Free Fiction Friday: A Standard of Deviation Part 9

On sale now…

And here it is: the conclusion to our original story A Standard of Deviation. And here’s our weekly spiel to A).Start back on chapter 1, B). Read the story in its entirety, and C). Read others like it as well.

This also brings us to the end of every story we’ve written and published thus far… we’ve got another Solar Winds tale in the works, but first, a question: do you want to continue seeing these Friday freebies? If so, leave us a comment on this or any other story, and a review on Amazon of any of our tales would be great!


A Standard of Deviation

by David Dickinson

Chapter 9

What would become my final stop on this run was a world that I looked forward to most of all; the Van Takcrafans of Navi Prime. They were almost frighteningly advanced. How these sentient flying spider-snakes hadn’t stumbled upon quantum transport technology is a small wonder in of itself. Stranded in this remote corner of the Milky Way, they had instead enshrouded their host star in an enormous Dyson Sphere to capture every available erg of energy it produced.  [Read more...]

Review: Kepler and the Universe by David Love

On sale now…

One of the greatest and most tragic tales in the history of astronomy is the life of Johannes Kepler. And though many are familiar with the 16th-17th century scientist, mostly due to his laws of planetary motion, few know the story of Kepler the man. [Read more...]

Astronomy Video of the Week-Catch a Space Walk Live

A ‘Spacewalk Selfie’ taken by astronaut

Scott Kelly during last week’s EVA

Image credit: NASA

It’s probably the most enviable office space out of this world. Later this week, astronauts Scott Kelly and Flight Engineer Kjell Lindgren will perform a routine spacewalk, their second in just over a week. The focus of Friday’s spacewalk—often referred to as an EVA, short for Extra Vehicular Activity—is the repair of an ailing ammonia cooling system along the port truss of the International Space Station. [Read more...]

Free Fiction Friday: A Standard of Deviation Part 8

On sale now…

It’s a rough job, being a quantum courier these days… Here’s the long (well since last Friday, at least!) anticipated penultimate Chapter 8 for A Standard of Deviation. If you’re new to the saga, be sure to start back on chapter 1, and you can read A Standard of Deviation and other thrilling and original tales of science fiction by yours truly in their entirety.


A Standard of Deviation


David A. Dickinson

Chapter 8

“Human contact with the Hivers (a local term for the Burnham’s Wasps) has stripped Terra of her cosmos-given rights…” Their leader would say in issued statements. He would go on for hours about how they could “decimate the system” (his own words) if their demands weren’t met. I could tell that they had no clue what to do with the Standard now that they had captured it, and were frightened by the imminent reply from the Confederation and what would probably be their last stand. [Read more...]

Astronomy Video of the Week: Two Live Events from the Virtual Telescope

A similar occultation of the bright star Antares by the Moon.

Image credit: Dave Dickinson

There’s some great events on tap as we head into Halloween weekend. Clouded out, or live on the wrong side if the planet? Have no fear of ghosts, goblins or low hanging cumulus clouds; The good folks over at the Virtual Telescope project have got you covered, with two rapid fire webcasts of two amazing astronomical events. [Read more...]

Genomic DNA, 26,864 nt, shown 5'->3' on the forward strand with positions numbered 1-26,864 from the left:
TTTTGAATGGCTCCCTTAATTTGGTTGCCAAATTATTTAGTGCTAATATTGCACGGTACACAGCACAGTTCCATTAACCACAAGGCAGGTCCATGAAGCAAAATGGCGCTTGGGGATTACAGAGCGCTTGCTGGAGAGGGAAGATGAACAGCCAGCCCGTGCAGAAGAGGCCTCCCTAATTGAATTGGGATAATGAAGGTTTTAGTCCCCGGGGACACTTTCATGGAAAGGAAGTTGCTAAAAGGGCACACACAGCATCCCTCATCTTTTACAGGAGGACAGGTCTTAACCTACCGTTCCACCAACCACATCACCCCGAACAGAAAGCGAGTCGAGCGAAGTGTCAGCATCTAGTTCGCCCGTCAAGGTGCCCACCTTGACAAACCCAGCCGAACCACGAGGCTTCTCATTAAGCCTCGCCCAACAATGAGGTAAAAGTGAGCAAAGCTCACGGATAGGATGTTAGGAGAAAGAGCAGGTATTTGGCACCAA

Free Fiction Friday: A Standard of Deviation Part 7

On sale now!

Ready to jump back in to our latest saga? Then without further fanfare, here’s chapter 7 of our latest sci-fi tale. Remember, if you’re new to the tale, to start back with chapter 1, and you can read A Standard of Deviation and other tales like it in its entirety online.

A Standard of Deviation


David Dickinson

Chapter 7

But such wanton fantasies were to be quickly abandoned in favor of the present. I was wakened early by the sergeant at arms to flashes beyond the port bay window.

“Ma’am,” he called out as he shook me in a calm manner that hid the urgency of the situation. “You’re going to have to depart, immediately. The Scrappers have found the station.” [Read more...]

Astronomy Video of the Week: Celebrating SOHO’s 3,000th Comet

There it is: SOHO’s 3,000th comet.

Image credit: NASA/SOHO

Has it really been that long? The joint NASA/European Space Agency’s Solar Heliospheric Observatory (SOHO) celebrates two full decades in space in just a few short weeks. Launched on December 2nd, 1995, the mission keeps a continual watch on the Sun from its L1 vantage point. [Read more...]

Free Fiction Friday: A Standard of Deviation Part 6

On sale now…

Has the Universe got you down? Reality is certainly crashing down hard around our main protagonist this week… remember through, we all have the means to shake the game up a bit, in our very own special way. If you’re new to the tale, be sure to start back on Chapter 1. Or hey, you can read A Standard of Deviation and other original tales of sci-fi by yours truly in their entirety as well.

Anyways, onward to Chapter 6:

A Standard of Deviation


David A. Dickinson

Chapter 6

But that would mean that our monopoly on galactic trade would also be over.

I finally got a chance to sit down and read Lila’s message the night before departure from the system. I was back on the Lagrange point station which would serve as our departure area to the portal where I would pick up the Quantum Standard and head to the next system on the run. I had notes from our surface survey to organize, and I plugged in Lila’s transmission as the station slid into the shadow of the dead world. [Read more...]